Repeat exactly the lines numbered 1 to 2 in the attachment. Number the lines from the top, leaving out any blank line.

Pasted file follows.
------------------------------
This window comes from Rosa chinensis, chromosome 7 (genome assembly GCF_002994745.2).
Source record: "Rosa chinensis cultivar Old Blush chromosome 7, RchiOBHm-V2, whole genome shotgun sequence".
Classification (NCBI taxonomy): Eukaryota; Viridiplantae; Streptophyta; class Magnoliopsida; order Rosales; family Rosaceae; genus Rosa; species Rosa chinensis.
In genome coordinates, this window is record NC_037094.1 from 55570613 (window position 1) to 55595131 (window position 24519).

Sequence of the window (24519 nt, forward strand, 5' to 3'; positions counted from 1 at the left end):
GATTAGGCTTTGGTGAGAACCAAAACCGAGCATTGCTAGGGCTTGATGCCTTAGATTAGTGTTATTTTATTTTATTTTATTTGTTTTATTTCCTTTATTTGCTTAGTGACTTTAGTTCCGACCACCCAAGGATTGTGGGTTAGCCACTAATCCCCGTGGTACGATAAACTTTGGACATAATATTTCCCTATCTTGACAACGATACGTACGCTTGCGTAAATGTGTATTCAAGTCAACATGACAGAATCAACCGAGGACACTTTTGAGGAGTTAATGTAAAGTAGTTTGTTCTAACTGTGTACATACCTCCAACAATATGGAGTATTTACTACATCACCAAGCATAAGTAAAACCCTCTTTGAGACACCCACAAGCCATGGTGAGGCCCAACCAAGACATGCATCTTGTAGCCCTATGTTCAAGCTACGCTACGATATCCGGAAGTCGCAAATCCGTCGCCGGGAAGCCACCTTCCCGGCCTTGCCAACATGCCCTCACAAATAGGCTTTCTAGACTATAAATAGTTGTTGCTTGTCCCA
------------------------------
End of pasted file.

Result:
This window comes from Rosa chinensis, chromosome 7 (genome assembly GCF_002994745.2).
Source record: "Rosa chinensis cultivar Old Blush chromosome 7, RchiOBHm-V2, whole genome shotgun sequence".